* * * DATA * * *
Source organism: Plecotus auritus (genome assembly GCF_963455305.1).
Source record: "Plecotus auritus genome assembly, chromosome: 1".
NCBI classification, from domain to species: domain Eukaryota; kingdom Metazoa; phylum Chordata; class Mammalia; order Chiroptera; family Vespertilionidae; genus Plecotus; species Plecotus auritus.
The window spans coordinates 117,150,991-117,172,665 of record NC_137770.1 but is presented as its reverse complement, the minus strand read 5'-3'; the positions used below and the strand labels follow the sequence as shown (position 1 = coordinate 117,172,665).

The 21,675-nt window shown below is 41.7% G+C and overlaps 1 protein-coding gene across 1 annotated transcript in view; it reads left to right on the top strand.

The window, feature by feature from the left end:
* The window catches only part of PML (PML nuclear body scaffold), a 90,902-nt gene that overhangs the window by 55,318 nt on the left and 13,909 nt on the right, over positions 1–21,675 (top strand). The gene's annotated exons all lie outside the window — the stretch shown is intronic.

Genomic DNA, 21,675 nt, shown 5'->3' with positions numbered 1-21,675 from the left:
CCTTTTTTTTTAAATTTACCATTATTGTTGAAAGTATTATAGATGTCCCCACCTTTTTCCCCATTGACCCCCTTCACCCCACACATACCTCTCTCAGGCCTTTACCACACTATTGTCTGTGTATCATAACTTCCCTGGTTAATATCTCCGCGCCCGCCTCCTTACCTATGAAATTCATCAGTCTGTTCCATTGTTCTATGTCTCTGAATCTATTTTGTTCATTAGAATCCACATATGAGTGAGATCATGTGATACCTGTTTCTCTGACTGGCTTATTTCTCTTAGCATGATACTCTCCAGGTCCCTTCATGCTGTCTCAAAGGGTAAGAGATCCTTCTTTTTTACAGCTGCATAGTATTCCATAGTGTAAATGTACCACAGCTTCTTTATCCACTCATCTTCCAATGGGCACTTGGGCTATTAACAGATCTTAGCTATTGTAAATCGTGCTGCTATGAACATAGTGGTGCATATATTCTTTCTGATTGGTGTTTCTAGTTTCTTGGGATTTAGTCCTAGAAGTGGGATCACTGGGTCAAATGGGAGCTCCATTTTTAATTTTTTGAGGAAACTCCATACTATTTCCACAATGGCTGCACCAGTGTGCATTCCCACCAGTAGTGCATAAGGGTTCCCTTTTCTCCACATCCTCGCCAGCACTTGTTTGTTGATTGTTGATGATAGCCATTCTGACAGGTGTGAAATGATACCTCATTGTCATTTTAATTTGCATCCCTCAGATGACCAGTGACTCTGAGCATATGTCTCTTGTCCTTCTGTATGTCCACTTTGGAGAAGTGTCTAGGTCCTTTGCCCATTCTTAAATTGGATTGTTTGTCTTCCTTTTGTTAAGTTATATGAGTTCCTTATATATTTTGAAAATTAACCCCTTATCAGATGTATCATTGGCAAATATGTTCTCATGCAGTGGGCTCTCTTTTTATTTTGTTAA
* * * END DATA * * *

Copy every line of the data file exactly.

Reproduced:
Source organism: Plecotus auritus (genome assembly GCF_963455305.1).
Source record: "Plecotus auritus genome assembly, chromosome: 1".
NCBI classification, from domain to species: domain Eukaryota; kingdom Metazoa; phylum Chordata; class Mammalia; order Chiroptera; family Vespertilionidae; genus Plecotus; species Plecotus auritus.
The window spans coordinates 117,150,991-117,172,665 of record NC_137770.1 but is presented as its reverse complement, the minus strand read 5'-3'; the positions used below and the strand labels follow the sequence as shown (position 1 = coordinate 117,172,665).

The 21,675-nt window shown below is 41.7% G+C and overlaps 1 protein-coding gene across 1 annotated transcript in view; it reads left to right on the top strand.

The window, feature by feature from the left end:
* The window catches only part of PML (PML nuclear body scaffold), a 90,902-nt gene that overhangs the window by 55,318 nt on the left and 13,909 nt on the right, over positions 1–21,675 (top strand). The gene's annotated exons all lie outside the window — the stretch shown is intronic.

Genomic DNA, 21,675 nt, shown 5'->3' with positions numbered 1-21,675 from the left:
CCTTTTTTTTTAAATTTACCATTATTGTTGAAAGTATTATAGATGTCCCCACCTTTTTCCCCATTGACCCCCTTCACCCCACACATACCTCTCTCAGGCCTTTACCACACTATTGTCTGTGTATCATAACTTCCCTGGTTAATATCTCCGCGCCCGCCTCCTTACCTATGAAATTCATCAGTCTGTTCCATTGTTCTATGTCTCTGAATCTATTTTGTTCATTAGAATCCACATATGAGTGAGATCATGTGATACCTGTTTCTCTGACTGGCTTATTTCTCTTAGCATGATACTCTCCAGGTCCCTTCATGCTGTCTCAAAGGGTAAGAGATCCTTCTTTTTTACAGCTGCATAGTATTCCATAGTGTAAATGTACCACAGCTTCTTTATCCACTCATCTTCCAATGGGCACTTGGGCTATTAACAGATCTTAGCTATTGTAAATCGTGCTGCTATGAACATAGTGGTGCATATATTCTTTCTGATTGGTGTTTCTAGTTTCTTGGGATTTAGTCCTAGAAGTGGGATCACTGGGTCAAATGGGAGCTCCATTTTTAATTTTTTGAGGAAACTCCATACTATTTCCACAATGGCTGCACCAGTGTGCATTCCCACCAGTAGTGCATAAGGGTTCCCTTTTCTCCACATCCTCGCCAGCACTTGTTTGTTGATTGTTGATGATAGCCATTCTGACAGGTGTGAAATGATACCTCATTGTCATTTTAATTTGCATCCCTCAGATGACCAGTGACTCTGAGCATATGTCTCTTGTCCTTCTGTATGTCCACTTTGGAGAAGTGTCTAGGTCCTTTGCCCATTCTTAAATTGGATTGTTTGTCTTCCTTTTGTTAAGTTATATGAGTTCCTTATATATTTTGAAAATTAACCCCTTATCAGATGTATCATTGGCAAATATGTTCTCATGCAGTGGGCTCTCTTTTTATTTTGTTAA